From the above plot we can see how some variables impact other variables. The age and balance are related so we can see that lower the age higher the balance. Campaign and age variables show a relation pattern as well, but how do all these variables impact the outcome? By looking at the same graph colour-wise (red being a “no” and blue being a “yes” to subscription) we are also able to see that younger people have more “no” outcomes than “yes”. We can also plot the target variable by age to understand the distribution.

>boxplot(bank$age~bank$y, ylab="Age",xlab="y")

Screen Shot 2017-10-15 at 23.41.05

Now let’s focus on the target variable.

> table(bank$y)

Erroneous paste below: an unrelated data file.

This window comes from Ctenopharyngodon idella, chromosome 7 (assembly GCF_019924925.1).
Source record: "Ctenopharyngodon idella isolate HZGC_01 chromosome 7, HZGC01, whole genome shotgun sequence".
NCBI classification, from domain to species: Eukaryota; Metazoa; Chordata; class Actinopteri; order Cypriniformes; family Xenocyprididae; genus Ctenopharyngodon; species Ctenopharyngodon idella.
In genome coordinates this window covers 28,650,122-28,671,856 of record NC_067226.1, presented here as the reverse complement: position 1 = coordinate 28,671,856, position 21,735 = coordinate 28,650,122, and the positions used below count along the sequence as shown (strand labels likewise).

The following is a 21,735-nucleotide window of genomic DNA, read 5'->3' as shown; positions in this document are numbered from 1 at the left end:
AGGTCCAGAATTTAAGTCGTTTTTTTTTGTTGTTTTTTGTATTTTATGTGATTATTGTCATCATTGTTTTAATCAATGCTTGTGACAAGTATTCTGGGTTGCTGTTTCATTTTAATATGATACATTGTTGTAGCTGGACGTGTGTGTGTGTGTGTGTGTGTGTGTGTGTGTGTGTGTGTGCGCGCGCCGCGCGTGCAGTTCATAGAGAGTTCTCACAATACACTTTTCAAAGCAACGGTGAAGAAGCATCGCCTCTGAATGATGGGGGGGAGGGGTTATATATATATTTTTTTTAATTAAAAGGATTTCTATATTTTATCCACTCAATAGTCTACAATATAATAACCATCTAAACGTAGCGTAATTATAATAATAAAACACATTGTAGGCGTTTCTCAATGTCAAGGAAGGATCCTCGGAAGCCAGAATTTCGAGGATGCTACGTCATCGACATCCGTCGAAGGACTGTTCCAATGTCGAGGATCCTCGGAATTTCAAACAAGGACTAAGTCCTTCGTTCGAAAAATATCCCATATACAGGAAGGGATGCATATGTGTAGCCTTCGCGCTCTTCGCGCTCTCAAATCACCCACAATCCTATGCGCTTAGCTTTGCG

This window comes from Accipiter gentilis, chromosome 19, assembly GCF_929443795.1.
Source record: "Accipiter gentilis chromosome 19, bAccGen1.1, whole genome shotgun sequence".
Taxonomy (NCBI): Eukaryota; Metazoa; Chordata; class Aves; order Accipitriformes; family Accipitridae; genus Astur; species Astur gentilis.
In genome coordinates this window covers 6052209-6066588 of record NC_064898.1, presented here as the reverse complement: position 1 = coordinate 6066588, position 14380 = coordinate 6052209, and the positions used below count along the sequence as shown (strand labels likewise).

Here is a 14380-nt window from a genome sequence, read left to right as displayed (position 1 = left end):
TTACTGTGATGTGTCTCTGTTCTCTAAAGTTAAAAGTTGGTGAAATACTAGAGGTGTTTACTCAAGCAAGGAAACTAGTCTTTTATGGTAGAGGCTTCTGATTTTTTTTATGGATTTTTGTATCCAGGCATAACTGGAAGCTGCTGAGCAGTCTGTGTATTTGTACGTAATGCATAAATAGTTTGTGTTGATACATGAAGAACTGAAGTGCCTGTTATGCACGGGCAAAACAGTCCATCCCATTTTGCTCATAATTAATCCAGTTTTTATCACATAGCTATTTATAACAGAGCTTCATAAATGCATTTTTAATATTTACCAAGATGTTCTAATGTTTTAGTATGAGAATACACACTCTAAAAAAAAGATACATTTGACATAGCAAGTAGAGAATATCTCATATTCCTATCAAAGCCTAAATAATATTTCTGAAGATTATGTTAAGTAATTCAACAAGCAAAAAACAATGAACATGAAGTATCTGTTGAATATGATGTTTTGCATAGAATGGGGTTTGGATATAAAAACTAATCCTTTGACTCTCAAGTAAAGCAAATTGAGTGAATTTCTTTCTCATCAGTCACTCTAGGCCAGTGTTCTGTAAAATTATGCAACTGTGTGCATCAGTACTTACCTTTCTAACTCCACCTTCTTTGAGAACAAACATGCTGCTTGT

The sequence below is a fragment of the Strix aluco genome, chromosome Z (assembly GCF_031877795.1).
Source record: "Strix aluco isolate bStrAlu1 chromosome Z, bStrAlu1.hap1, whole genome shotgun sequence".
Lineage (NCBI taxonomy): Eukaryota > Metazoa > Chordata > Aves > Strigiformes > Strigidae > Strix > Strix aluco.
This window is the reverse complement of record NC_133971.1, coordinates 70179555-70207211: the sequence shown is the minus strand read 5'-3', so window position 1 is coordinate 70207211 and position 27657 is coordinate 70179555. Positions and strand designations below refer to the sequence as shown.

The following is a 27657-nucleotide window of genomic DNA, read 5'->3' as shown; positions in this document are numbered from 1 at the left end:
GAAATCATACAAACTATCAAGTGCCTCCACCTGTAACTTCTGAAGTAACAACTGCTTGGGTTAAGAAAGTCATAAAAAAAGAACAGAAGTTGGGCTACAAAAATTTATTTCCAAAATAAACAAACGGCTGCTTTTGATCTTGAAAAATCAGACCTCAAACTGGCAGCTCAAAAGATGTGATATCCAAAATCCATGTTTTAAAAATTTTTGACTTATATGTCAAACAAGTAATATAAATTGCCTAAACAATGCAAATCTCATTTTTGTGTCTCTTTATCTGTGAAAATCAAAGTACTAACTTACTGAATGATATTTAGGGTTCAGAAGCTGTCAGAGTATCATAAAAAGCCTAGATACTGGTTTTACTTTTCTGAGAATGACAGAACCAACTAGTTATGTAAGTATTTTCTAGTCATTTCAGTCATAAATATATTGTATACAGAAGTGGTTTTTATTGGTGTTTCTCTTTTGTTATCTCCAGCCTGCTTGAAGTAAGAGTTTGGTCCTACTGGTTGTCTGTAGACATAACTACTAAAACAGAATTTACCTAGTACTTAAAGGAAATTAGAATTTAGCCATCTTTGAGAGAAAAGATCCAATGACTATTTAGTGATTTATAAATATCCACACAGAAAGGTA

no yes 
4000 521

> table(bank$y)/nrow(bank)

no yes 
0.88476 0.11524

From the above we can also see that the class variable is unbalanced. For the sake of simplicity in this blog, we do not address this issue here.

Now, let us begin the machine learning analysis. First we set the seed value so that we get the same results for the trained model every time we run it. Then, we split the dataset into training and test sets. We allocate 60% of the data size into the training set and the remaining 40% to the test set.

> set.seed(999)
> trainIndex <- createDataPartition(bank$y, p = .6, 
 list = FALSE, 
 times = 1)
> train <- bank[ trainIndex,]
> test <- bank[-trainIndex,]

We create a 10 fold cross-validation method to help train the dataset. It will be repeated 5 times. This process decreases over-fitting in the training set and helps the model work on an unknown or new dataset. The model will be tested and trained several times on subsets of the training data to increase the accuracy in the test data.

> fitControl <- trainControl(
 method = "repeatedcv",
 number = 10,
 repeats = 5)